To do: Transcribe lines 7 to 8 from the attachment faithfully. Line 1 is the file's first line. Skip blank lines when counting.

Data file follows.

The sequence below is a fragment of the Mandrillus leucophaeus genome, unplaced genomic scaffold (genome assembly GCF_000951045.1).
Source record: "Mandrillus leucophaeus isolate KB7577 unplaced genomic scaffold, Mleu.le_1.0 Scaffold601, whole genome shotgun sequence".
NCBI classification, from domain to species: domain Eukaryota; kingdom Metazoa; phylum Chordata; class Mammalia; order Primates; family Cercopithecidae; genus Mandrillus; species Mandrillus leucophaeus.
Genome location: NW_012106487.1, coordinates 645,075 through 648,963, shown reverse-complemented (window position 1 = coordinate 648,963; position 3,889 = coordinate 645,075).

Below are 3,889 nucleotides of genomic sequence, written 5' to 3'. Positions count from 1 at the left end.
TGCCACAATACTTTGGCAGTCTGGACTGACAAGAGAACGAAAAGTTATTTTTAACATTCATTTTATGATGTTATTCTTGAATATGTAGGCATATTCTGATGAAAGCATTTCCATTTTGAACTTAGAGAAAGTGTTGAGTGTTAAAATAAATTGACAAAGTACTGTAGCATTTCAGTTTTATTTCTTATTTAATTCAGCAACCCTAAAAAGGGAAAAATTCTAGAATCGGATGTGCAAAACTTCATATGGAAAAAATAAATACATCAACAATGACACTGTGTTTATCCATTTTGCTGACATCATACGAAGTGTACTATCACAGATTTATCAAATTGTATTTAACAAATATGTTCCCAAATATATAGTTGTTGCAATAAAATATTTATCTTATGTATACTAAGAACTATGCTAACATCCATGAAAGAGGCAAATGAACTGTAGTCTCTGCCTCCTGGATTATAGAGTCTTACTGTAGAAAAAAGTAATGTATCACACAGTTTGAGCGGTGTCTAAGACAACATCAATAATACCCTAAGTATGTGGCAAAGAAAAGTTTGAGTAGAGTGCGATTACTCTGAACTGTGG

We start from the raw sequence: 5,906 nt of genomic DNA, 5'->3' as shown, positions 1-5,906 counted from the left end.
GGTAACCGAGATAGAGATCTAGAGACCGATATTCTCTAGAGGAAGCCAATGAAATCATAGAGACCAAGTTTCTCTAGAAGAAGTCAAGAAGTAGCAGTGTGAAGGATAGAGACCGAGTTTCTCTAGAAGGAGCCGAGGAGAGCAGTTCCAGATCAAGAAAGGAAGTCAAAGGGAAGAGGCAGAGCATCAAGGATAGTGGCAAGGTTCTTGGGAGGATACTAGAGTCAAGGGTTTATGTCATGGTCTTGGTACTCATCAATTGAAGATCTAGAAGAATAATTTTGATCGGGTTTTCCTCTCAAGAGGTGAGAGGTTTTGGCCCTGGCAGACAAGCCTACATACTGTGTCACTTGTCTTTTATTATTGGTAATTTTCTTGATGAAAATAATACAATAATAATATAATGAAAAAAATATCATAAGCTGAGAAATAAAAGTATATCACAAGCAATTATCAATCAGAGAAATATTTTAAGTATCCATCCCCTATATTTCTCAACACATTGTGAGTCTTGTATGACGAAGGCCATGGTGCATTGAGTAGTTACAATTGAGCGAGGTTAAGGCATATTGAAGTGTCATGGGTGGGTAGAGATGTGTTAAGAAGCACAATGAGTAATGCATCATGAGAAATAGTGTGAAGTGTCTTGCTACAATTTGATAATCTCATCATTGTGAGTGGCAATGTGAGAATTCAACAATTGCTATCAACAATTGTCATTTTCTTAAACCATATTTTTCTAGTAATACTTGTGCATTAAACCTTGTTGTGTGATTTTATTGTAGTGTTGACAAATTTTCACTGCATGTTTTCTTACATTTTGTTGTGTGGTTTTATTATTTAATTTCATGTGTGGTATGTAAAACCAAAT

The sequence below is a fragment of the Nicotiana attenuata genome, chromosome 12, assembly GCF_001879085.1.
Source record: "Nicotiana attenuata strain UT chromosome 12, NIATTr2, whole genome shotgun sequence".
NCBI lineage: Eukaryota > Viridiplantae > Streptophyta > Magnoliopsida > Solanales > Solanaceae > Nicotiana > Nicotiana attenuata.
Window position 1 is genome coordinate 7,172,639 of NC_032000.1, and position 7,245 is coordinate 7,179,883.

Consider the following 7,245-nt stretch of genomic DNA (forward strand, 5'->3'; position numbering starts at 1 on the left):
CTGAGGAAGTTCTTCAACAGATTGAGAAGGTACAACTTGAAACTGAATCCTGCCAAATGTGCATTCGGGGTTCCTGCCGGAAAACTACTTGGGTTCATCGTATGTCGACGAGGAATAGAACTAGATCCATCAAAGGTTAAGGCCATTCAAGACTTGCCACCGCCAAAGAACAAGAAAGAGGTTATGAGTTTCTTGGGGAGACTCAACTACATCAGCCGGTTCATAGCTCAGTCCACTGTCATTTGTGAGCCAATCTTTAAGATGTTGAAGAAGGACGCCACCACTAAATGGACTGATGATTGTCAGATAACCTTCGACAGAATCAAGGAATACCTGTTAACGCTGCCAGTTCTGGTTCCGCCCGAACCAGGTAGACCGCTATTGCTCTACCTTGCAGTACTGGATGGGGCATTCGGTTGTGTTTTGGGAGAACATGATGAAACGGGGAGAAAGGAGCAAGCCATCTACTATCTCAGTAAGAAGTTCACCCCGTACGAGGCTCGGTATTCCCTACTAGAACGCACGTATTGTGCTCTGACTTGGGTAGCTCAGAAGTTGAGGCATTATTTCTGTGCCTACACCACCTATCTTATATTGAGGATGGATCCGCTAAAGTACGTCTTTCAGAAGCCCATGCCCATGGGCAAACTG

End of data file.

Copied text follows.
We start from the raw sequence: 5,906 nt of genomic DNA, 5'->3' as shown, positions 1-5,906 counted from the left end.
GGTAACCGAGATAGAGATCTAGAGACCGATATTCTCTAGAGGAAGCCAATGAAATCATAGAGACCAAGTTTCTCTAGAAGAAGTCAAGAAGTAGCAGTGTGAAGGATAGAGACCGAGTTTCTCTAGAAGGAGCCGAGGAGAGCAGTTCCAGATCAAGAAAGGAAGTCAAAGGGAAGAGGCAGAGCATCAAGGATAGTGGCAAGGTTCTTGGGAGGATACTAGAGTCAAGGGTTTATGTCATGGTCTTGGTACTCATCAATTGAAGATCTAGAAGAATAATTTTGATCGGGTTTTCCTCTCAAGAGGTGAGAGGTTTTGGCCCTGGCAGACAAGCCTACATACTGTGTCACTTGTCTTTTATTATTGGTAATTTTCTTGATGAAAATAATACAATAATAATATAATGAAAAAAATATCATAAGCTGAGAAATAAAAGTATATCACAAGCAATTATCAATCAGAGAAATATTTTAAGTATCCATCCCCTATATTTCTCAACACATTGTGAGTCTTGTATGACGAAGGCCATGGTGCATTGAGTAGTTACAATTGAGCGAGGTTAAGGCATATTGAAGTGTCATGGGTGGGTAGAGATGTGTTAAGAAGCACAATGAGTAATGCATCATGAGAAATAGTGTGAAGTGTCTTGCTACAATTTGATAATCTCATCATTGTGAGTGGCAATGTGAGAATTCAACAATTGCTATCAACAATTGTCATTTTCTTAAACCATATTTTTCTAGTAATACTTGTGCATTAAACCTTGTTGTGTGATTTTATTGTAGTGTTGACAAATTTTCACTGCATGTTTTCTTACATTTTGTTGTGTGGTTTTATTATTTAATTTCATGTGTGGTATGTAAAACCAAAT